The Chinese authority’s response to the appalling legacy of death and injury in Chinese industry is inadequate and ineffective. New laws have been passed on health and safety, on mine management and on occupational disease and yet the numbers of injured and ill continue to rise. The new laws are themselves not adequately enforced and the overwhelming push for profits and the apparent disregard for the safety of workers mean that most factories continue to flout regulations and fail to invest in even the most basic health and safety equipment.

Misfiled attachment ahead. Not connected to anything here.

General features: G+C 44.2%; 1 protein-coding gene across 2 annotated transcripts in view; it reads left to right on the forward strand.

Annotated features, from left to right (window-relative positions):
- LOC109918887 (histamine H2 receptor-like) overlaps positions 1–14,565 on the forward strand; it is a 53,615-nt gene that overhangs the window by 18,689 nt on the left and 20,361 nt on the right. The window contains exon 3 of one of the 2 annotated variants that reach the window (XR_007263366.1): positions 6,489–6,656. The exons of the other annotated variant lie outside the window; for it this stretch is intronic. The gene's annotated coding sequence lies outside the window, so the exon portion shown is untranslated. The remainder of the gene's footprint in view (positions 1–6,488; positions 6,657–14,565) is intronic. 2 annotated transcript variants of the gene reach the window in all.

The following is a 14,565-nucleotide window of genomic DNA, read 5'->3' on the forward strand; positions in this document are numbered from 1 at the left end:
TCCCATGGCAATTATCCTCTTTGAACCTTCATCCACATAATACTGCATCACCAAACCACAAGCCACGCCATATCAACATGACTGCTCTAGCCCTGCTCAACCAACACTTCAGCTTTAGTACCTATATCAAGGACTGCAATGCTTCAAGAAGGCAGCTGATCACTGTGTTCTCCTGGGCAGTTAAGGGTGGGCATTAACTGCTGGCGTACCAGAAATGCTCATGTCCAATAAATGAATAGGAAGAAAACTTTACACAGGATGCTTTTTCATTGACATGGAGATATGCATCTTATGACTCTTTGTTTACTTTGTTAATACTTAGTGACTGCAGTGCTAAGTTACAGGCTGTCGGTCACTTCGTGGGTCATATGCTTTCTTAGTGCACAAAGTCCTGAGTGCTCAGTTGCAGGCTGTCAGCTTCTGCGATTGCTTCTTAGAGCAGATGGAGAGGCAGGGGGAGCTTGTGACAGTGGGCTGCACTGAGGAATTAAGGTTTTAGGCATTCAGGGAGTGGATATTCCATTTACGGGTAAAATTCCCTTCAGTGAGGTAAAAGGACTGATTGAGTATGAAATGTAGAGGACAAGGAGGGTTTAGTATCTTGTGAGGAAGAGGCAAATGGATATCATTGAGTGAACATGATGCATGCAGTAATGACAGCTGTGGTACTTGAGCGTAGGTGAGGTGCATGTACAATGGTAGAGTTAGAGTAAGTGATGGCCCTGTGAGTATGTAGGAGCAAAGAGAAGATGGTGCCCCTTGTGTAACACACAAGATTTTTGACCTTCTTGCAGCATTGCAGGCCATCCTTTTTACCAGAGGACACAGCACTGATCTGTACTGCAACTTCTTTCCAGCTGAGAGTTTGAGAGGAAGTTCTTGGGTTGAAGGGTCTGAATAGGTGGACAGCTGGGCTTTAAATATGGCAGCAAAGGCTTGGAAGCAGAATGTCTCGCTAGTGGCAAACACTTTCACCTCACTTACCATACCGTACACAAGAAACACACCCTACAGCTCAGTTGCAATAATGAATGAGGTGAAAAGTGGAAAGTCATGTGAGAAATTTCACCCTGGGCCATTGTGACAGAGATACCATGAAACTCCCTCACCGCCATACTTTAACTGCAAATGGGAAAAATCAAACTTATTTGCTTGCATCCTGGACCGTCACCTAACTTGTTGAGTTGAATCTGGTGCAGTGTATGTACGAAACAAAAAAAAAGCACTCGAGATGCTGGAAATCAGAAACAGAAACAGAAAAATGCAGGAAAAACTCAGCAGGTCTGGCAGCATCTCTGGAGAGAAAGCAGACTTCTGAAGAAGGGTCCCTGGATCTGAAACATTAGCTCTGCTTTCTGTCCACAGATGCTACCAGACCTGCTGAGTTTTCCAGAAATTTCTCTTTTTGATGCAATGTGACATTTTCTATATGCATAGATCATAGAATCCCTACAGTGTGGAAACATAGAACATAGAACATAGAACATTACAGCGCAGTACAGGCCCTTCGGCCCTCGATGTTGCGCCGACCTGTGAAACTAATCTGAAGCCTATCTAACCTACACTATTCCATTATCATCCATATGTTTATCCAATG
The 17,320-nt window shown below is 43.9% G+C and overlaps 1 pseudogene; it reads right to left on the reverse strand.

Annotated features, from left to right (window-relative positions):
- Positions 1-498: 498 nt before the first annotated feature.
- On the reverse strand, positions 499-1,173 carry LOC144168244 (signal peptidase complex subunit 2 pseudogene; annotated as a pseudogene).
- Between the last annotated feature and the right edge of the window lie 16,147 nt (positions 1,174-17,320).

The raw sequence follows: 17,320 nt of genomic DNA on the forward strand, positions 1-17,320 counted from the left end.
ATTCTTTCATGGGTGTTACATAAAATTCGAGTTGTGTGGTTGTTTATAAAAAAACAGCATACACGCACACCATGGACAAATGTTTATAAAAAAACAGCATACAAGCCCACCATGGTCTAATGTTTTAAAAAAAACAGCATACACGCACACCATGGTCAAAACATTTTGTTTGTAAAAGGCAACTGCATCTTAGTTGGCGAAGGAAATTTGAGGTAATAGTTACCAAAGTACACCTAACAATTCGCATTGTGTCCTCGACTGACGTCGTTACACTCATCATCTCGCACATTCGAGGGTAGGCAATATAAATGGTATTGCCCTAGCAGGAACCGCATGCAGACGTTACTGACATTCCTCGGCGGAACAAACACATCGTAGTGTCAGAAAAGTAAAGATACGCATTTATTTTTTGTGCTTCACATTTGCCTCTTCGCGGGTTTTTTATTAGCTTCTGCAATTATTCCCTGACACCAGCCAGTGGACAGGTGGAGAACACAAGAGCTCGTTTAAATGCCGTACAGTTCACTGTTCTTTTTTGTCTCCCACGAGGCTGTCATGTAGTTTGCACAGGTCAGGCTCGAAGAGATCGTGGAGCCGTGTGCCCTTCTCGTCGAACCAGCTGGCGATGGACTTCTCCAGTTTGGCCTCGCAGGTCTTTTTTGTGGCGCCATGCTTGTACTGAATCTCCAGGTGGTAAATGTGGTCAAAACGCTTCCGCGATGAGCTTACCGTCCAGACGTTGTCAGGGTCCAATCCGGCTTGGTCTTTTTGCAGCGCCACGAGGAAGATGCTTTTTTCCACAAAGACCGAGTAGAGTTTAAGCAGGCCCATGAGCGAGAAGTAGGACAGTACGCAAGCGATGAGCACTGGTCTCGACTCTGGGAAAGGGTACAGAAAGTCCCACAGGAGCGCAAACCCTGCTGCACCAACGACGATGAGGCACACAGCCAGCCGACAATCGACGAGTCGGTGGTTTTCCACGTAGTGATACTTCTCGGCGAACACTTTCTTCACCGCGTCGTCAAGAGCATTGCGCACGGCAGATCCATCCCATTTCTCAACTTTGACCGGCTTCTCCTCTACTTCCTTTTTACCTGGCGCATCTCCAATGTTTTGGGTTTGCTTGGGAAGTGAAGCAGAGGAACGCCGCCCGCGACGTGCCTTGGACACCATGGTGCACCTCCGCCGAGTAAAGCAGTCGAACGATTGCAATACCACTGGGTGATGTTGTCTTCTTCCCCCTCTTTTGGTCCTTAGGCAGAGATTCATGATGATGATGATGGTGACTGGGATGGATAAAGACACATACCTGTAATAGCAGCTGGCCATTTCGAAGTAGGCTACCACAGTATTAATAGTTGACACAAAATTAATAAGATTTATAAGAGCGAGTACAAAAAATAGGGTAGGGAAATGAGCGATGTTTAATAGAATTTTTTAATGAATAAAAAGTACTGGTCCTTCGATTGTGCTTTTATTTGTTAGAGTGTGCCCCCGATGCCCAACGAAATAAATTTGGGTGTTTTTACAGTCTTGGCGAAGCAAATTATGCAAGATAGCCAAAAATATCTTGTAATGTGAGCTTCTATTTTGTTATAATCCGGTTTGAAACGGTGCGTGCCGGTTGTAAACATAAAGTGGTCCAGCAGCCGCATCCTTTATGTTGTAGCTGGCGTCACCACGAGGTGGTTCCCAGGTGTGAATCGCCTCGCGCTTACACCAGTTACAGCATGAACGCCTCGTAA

In the light of the appalling health and safety record of China, on 28 April 2003, International Workers Memorial Day, China Labour Bulletin began a campaign to end the ever increasing numbers of Chinese workers injured or killed at work. We are urging the Chinese authorities to allow workers the right to establish health and safety committees, to protect and promote the right of workers to have both reasonable living wages and safe working conditions and to grant workers the right to set up independent trade unions and other groups to protect and promote their interests.
Sign up to our campaign to put an end to the massive number of deaths and injuries in Chinese industry.
China Labour Bulletin
1 May 2003